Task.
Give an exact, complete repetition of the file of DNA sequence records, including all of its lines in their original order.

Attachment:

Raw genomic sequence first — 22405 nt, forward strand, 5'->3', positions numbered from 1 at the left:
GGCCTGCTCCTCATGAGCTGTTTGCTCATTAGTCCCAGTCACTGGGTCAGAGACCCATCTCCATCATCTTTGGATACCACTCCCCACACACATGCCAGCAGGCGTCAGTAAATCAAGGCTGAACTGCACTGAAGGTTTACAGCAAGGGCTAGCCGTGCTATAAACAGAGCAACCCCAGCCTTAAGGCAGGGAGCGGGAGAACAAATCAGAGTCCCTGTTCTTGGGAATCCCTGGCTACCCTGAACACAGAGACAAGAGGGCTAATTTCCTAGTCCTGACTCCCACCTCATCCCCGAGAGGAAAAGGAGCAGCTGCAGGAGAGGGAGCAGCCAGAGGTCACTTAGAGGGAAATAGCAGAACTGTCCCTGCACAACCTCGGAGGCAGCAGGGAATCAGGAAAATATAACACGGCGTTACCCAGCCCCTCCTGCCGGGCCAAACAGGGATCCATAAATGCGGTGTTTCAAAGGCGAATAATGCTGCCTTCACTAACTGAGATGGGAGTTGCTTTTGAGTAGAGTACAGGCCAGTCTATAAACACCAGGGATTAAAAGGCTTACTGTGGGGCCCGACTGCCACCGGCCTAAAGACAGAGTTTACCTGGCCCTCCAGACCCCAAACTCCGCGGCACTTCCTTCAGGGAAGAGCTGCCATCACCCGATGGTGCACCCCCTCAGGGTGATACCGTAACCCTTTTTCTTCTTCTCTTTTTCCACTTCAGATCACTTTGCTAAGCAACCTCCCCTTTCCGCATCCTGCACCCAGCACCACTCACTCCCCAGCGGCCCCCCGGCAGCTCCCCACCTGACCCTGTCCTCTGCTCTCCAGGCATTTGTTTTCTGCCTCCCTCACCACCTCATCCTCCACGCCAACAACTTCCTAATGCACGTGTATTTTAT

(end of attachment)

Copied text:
Raw genomic sequence first — 22405 nt, forward strand, 5'->3', positions numbered from 1 at the left:
GGCCTGCTCCTCATGAGCTGTTTGCTCATTAGTCCCAGTCACTGGGTCAGAGACCCATCTCCATCATCTTTGGATACCACTCCCCACACACATGCCAGCAGGCGTCAGTAAATCAAGGCTGAACTGCACTGAAGGTTTACAGCAAGGGCTAGCCGTGCTATAAACAGAGCAACCCCAGCCTTAAGGCAGGGAGCGGGAGAACAAATCAGAGTCCCTGTTCTTGGGAATCCCTGGCTACCCTGAACACAGAGACAAGAGGGCTAATTTCCTAGTCCTGACTCCCACCTCATCCCCGAGAGGAAAAGGAGCAGCTGCAGGAGAGGGAGCAGCCAGAGGTCACTTAGAGGGAAATAGCAGAACTGTCCCTGCACAACCTCGGAGGCAGCAGGGAATCAGGAAAATATAACACGGCGTTACCCAGCCCCTCCTGCCGGGCCAAACAGGGATCCATAAATGCGGTGTTTCAAAGGCGAATAATGCTGCCTTCACTAACTGAGATGGGAGTTGCTTTTGAGTAGAGTACAGGCCAGTCTATAAACACCAGGGATTAAAAGGCTTACTGTGGGGCCCGACTGCCACCGGCCTAAAGACAGAGTTTACCTGGCCCTCCAGACCCCAAACTCCGCGGCACTTCCTTCAGGGAAGAGCTGCCATCACCCGATGGTGCACCCCCTCAGGGTGATACCGTAACCCTTTTTCTTCTTCTCTTTTTCCACTTCAGATCACTTTGCTAAGCAACCTCCCCTTTCCGCATCCTGCACCCAGCACCACTCACTCCCCAGCGGCCCCCCGGCAGCTCCCCACCTGACCCTGTCCTCTGCTCTCCAGGCATTTGTTTTCTGCCTCCCTCACCACCTCATCCTCCACGCCAACAACTTCCTAATGCACGTGTATTTTAT